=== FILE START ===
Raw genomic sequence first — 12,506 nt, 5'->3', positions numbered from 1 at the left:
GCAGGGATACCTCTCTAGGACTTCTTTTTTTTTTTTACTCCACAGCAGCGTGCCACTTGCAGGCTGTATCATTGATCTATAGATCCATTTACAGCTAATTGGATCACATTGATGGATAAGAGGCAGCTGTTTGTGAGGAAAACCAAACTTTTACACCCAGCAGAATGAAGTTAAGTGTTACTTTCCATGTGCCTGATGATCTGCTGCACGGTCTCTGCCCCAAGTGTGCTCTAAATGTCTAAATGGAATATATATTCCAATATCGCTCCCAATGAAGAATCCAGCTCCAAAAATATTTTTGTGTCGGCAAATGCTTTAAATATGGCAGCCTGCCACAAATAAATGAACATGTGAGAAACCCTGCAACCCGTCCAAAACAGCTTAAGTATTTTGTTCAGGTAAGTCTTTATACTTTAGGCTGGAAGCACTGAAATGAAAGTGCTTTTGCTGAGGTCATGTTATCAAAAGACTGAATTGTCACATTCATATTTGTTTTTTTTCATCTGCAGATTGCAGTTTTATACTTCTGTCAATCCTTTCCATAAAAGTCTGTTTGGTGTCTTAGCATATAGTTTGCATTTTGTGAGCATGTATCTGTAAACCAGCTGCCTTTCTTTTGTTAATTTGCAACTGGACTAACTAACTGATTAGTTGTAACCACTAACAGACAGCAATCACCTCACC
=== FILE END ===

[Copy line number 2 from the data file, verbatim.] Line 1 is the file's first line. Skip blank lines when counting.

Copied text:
GCAGGGATACCTCTCTAGGACTTCTTTTTTTTTTTTACTCCACAGCAGCGTGCCACTTGCAGGCTGTATCATTGATCTATAGATCCATTTACAGCTAATTGGATCACATTGATGGATAAGAGGCAGCTGTTTGTGAGGAAAACCAAACTTTTACACCCAGCAGAATGAAGTTAAGTGTTACTTTCCATGTGCCTGATGATCTGCTGCACGGTCTCTGCCCCAAGTGTGCTCTAAATGTCTAAATGGAATATATATTCCAATATCGCTCCCAATGAAGAATCCAGCTCCAAAAATATTTTTGTGTCGGCAAATGCTTTAAATATGGCAGCCTGCCACAAATAAATGAACATGTGAGAAACCCTGCAACCCGTCCAAAACAGCTTAAGTATTTTGTTCAGGTAAGTCTTTATACTTTAGGCTGGAAGCACTGAAATGAAAGTGCTTTTGCTGAGGTCATGTTATCAAAAGACTGAATTGTCACATTCATATTTGTTTTTTTTCATCTGCAGATTGCAGTTTTATACTTCTGTCAATCCTTTCCATAAAAGTCTGTTTGGTGTCTTAGCATATAGTTTGCATTTTGTGAGCATGTATCTGTAAACCAGCTGCCTTTCTTTTGTTAATTTGCAACTGGACTAACTAACTGATTAGTTGTAACCACTAACAGACAGCAATCACCTCACC